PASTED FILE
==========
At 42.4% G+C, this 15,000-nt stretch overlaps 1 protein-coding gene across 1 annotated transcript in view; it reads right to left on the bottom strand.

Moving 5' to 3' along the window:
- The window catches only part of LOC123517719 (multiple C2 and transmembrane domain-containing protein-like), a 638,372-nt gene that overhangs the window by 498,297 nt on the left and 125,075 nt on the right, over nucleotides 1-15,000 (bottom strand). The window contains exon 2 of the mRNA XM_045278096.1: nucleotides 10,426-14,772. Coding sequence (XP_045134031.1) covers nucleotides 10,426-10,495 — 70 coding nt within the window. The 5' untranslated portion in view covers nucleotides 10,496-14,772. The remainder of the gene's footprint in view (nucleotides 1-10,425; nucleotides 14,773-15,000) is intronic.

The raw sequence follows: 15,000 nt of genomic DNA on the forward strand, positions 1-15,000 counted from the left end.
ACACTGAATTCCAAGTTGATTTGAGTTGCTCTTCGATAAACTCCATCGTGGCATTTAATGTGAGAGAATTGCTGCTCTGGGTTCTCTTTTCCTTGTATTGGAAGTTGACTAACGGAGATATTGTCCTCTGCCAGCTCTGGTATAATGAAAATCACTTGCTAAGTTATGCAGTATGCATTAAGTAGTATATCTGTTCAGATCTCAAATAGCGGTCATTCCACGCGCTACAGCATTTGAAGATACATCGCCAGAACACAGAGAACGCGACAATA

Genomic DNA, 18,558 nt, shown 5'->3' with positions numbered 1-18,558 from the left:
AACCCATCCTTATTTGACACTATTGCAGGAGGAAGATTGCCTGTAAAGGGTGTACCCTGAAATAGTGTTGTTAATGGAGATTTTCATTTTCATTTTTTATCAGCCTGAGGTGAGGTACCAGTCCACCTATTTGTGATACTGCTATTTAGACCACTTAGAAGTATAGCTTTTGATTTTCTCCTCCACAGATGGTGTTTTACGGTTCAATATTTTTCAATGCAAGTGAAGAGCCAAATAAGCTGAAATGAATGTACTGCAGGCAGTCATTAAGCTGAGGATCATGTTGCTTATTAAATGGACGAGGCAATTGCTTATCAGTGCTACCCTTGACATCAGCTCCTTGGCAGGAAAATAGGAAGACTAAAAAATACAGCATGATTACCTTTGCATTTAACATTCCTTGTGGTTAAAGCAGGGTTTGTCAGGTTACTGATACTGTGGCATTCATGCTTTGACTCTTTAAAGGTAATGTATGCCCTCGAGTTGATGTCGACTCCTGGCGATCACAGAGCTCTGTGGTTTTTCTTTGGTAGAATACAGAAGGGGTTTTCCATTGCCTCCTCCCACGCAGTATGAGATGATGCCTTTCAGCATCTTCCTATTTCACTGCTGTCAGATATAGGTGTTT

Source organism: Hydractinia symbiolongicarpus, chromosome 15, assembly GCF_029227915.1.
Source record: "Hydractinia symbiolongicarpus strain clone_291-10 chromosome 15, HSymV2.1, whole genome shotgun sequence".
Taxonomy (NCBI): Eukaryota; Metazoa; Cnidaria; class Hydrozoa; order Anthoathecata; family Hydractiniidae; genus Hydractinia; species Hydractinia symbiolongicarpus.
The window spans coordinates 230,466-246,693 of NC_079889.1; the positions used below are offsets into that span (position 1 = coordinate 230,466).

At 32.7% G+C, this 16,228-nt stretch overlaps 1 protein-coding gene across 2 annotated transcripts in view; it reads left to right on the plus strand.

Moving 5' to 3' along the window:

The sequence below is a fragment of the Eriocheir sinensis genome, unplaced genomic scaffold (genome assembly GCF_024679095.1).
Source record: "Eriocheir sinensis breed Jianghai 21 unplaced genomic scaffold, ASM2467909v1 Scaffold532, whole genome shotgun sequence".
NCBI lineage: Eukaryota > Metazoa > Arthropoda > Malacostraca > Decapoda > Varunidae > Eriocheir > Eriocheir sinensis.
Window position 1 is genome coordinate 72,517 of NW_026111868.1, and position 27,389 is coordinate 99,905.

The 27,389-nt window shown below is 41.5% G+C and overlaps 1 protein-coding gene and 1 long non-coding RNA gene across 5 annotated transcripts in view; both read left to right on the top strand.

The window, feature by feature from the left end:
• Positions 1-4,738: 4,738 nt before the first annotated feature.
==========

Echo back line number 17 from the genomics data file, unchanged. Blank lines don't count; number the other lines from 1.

Window position 1 is genome coordinate 72,517 of NW_026111868.1, and position 27,389 is coordinate 99,905.